Verse 7. - And the sons of Cush; Seba. Meroe, in Nubia, north of Ethiopia (Josephus, 'Ant.,' 2. 10). And Havilah. Αὐιλὰ (LXX.); may refer to an African tribe, the Avalitae, south of Babelmandeb (Keil, Lange, Murphy), or the district of Chaulan in Arabia Felix (Rosenmüller, Kalisch, Wordsworth). Verse 29 mentions Havilah as a Shemite territory. Kalisch regards them as "the same country, extending from the Arabian to the Persian Gulf, and, on account of its vast extent, easily divided into two distinct parts" (cf. Genesis 2:11). And Sabtah. The Astaborans of Ethiopia (Josephus, Gesenius, Kalisch); the Ethiopians of Arabia, whose chief city was Sabota (Knobel, Rosenmüller, Lange, Keil). And Raamah. Ρέγμα (LXX.); Ragma on the Persian Gulf, in Oman (Bochart, Rosenmüller, Kalisch, Lange). And Sabtechah. Nigritia (Targum, Jonathan), which the name Subatok, discovered on Egyptian monuments, seems to favor (Kalisch); on the east of the Persian Gulf at Samydace of Carmania (Be-chart, Knobel, Rosenmüller, Lange). And the sons of Raamah; Sheba. The principal city of Arabia Felix (1 Kings 10:1; Job 1:15; Job 6:19; Psalm 72:10, 15; Isaiah 60:6; Jeremiah 6:20; Ezekiel 27:22; Joel 3:8); occurs again (Genesis 5:28) as a son of Joktan; probably was peopled both by Hamites and Shemites. And Dedan. Daden on the Persian Gulf (vide Isaiah 21:13; Jeremiah 49:8; Ezekiel 25:13; Ezekiel 27:12-15).
And Cush begat Nimrod: he began to be a mighty one in the earth.
Verse 8. - And Cush begat - not necessarily as immediate progenitor, any ancestor being in Hebrew styled a father - Nimrod; the rebel, from maradh, to rebel; the name of a person, not of a people; - Namuret in ancient Egyptian. Though not one of the great ethnic heads, he is introduced into the register of nations as the founder of imperialism. Under him society passed from the patriarchal condition, in which each separate clan or tribe owns the sway of its natural head, into that (more abject or more civilized according as it is viewed) in which many different clans or tribes recognize the sway of one who is not their natural head, but has acquired his ascendancy and dominion by conquest. This is the principle of monarchism. Eastern tradition has painted Nimrod as a gigantic oppressor of the people's liberties and an impious rebel-against the Divine authority. Josephus credits him with having instigated the building of the tower of Babel. He has been identified with the Orion of the Greeks. Scripture may seem to convey a bad impression of Nimrod, but it does not sanction the absurdities of Oriental legend. He began to be a mighty one - Gibbor (vide Genesis 6:4); what he had been previously being expressed in ver. 5 - in the earth. Not ἐπι τῆς γῆς (LXX.), as if pointing to his gigantic stature, but either among men generally, with reference to his widespread fame, or perhaps better "in the land where he dwelt, which was not Babel, but Arabia (vide ver. 6).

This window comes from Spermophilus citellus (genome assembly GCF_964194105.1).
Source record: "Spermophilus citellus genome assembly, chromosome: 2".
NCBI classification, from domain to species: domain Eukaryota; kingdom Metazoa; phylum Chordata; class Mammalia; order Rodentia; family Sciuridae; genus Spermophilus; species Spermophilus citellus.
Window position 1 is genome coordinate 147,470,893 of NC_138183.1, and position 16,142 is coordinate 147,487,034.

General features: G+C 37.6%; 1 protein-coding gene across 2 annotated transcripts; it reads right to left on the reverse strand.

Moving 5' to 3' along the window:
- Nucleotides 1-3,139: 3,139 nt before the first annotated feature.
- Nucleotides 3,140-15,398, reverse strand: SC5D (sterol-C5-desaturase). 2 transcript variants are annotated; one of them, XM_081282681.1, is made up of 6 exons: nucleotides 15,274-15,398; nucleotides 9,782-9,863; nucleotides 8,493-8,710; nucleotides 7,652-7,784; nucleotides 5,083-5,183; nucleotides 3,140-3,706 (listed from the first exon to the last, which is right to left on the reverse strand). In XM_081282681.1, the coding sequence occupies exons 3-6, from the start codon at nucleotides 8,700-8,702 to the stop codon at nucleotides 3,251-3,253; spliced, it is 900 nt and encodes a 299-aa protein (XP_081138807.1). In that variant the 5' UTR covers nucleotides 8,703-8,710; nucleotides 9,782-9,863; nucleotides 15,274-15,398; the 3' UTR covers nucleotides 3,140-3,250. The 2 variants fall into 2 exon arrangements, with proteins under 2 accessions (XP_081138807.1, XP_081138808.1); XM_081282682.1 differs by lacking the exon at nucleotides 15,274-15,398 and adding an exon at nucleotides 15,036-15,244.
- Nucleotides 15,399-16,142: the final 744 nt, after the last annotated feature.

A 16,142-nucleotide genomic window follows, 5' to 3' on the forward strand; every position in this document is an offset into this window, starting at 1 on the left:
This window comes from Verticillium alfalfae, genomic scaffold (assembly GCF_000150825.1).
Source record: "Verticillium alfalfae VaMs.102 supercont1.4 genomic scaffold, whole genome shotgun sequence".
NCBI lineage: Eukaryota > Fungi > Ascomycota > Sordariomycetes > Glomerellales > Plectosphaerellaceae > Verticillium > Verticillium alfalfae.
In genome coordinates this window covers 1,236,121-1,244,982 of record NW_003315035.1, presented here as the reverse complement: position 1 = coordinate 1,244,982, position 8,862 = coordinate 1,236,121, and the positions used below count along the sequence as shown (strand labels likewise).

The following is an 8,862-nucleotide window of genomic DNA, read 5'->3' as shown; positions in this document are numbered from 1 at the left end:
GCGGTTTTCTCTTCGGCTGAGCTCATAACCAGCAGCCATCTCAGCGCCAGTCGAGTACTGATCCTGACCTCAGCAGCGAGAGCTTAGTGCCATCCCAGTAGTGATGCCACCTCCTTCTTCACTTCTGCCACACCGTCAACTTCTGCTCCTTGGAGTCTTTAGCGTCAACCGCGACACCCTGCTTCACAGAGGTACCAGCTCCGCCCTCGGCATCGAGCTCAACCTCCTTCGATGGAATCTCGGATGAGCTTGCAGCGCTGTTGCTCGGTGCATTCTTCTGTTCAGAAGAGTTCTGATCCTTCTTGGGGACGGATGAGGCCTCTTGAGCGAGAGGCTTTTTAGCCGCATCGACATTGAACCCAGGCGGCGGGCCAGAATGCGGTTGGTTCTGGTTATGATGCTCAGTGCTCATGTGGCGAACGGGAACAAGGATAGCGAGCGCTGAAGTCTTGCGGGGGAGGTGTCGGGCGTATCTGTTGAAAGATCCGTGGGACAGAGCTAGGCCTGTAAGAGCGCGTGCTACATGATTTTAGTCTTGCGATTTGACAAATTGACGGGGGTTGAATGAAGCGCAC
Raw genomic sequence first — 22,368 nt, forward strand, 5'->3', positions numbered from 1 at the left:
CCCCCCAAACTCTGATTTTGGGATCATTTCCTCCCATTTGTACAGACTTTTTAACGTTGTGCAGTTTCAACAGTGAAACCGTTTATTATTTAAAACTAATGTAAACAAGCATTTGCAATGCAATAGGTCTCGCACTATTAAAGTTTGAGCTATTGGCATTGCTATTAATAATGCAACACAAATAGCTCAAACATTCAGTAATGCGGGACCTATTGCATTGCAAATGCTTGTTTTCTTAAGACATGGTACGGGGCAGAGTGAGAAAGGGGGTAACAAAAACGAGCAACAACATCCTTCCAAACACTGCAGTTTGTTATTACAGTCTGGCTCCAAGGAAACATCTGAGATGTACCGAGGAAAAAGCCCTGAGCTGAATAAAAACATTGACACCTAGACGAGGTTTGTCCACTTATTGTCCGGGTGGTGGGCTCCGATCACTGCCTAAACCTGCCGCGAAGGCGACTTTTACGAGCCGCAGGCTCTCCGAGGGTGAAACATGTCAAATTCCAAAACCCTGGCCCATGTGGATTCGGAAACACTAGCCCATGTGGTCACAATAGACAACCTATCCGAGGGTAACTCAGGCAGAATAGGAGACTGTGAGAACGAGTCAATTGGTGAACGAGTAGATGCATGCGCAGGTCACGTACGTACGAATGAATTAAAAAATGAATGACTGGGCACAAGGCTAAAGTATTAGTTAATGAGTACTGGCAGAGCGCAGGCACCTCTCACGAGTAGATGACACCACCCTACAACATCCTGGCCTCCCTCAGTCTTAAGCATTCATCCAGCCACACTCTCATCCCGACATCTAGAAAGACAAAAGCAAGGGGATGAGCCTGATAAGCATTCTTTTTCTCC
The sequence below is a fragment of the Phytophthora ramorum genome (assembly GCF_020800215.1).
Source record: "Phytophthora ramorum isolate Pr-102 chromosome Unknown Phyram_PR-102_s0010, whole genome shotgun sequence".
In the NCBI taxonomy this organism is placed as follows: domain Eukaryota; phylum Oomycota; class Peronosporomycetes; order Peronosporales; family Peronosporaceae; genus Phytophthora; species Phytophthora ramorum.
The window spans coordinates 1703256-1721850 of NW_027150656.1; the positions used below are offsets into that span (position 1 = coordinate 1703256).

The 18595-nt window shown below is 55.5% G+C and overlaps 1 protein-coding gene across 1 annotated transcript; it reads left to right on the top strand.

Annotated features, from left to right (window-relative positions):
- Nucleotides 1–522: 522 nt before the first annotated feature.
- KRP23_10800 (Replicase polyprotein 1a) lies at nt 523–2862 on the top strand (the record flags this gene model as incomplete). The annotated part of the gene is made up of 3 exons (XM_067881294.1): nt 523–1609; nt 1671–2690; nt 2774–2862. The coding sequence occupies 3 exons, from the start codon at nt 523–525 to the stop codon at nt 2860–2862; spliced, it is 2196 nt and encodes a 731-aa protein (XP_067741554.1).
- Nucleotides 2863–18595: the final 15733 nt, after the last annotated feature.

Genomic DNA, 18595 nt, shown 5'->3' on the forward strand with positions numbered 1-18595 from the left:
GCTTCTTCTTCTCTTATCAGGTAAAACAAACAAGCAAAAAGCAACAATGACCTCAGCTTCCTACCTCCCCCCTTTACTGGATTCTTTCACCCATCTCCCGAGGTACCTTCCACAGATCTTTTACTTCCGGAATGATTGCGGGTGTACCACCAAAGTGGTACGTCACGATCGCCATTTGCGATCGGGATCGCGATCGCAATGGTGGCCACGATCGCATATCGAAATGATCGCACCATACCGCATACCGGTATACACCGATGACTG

He was a mighty hunter before the LORD: wherefore it is said, Even as Nimrod the mighty hunter before the LORD.
Verse 9. - He was a mighty hunter. Originally doubtless of wild beasts, which, according to Bochart, was the first step to usurping dominion over men and using them for battle. "Nempe venationum prsetextu collegit juvenum robustam manum, quam talibus exercitus ad belli labores induravit" ('Phaleg.,' 54:12). Before the Lord.

1. Ἐναντίον κυρίου (LXX.), in a spirit of defiance (Augustine, Keil, Murphy, Bush).

2. Coram Des, in God's sight, as an aggravation of his sin - el, Genesis 13:3 (Cajetan).

3. As a superlative, declaring his excellence - cf. Genesis 13:10; Genesis 30:8; Genesis 35:5; 1 Samuel 11:7; John 3:3; Acts 7:20 (Aben Ezra, Kimchi, Kalisch, ' Speaker's Commentary'). 4. With the Divine approbation, as one who broke the way through rude, uncultivated nature for the institutions of Jehovah (Lange). Cf. Genesis 17:18; Genesis 24:40; 1 Samuel 11:15; Psalm 41:12. Probably the first or the third conveys the sense of the expression. Wherefore it is said, Even as Nimrod the (a) mighty hunter before the Lord. The precise import of this is usually determined by the view taken of the previous phrase.
And the beginning of his kingdom was Babel, and Erech, and Accad, and Calneh, in the land of Shinar.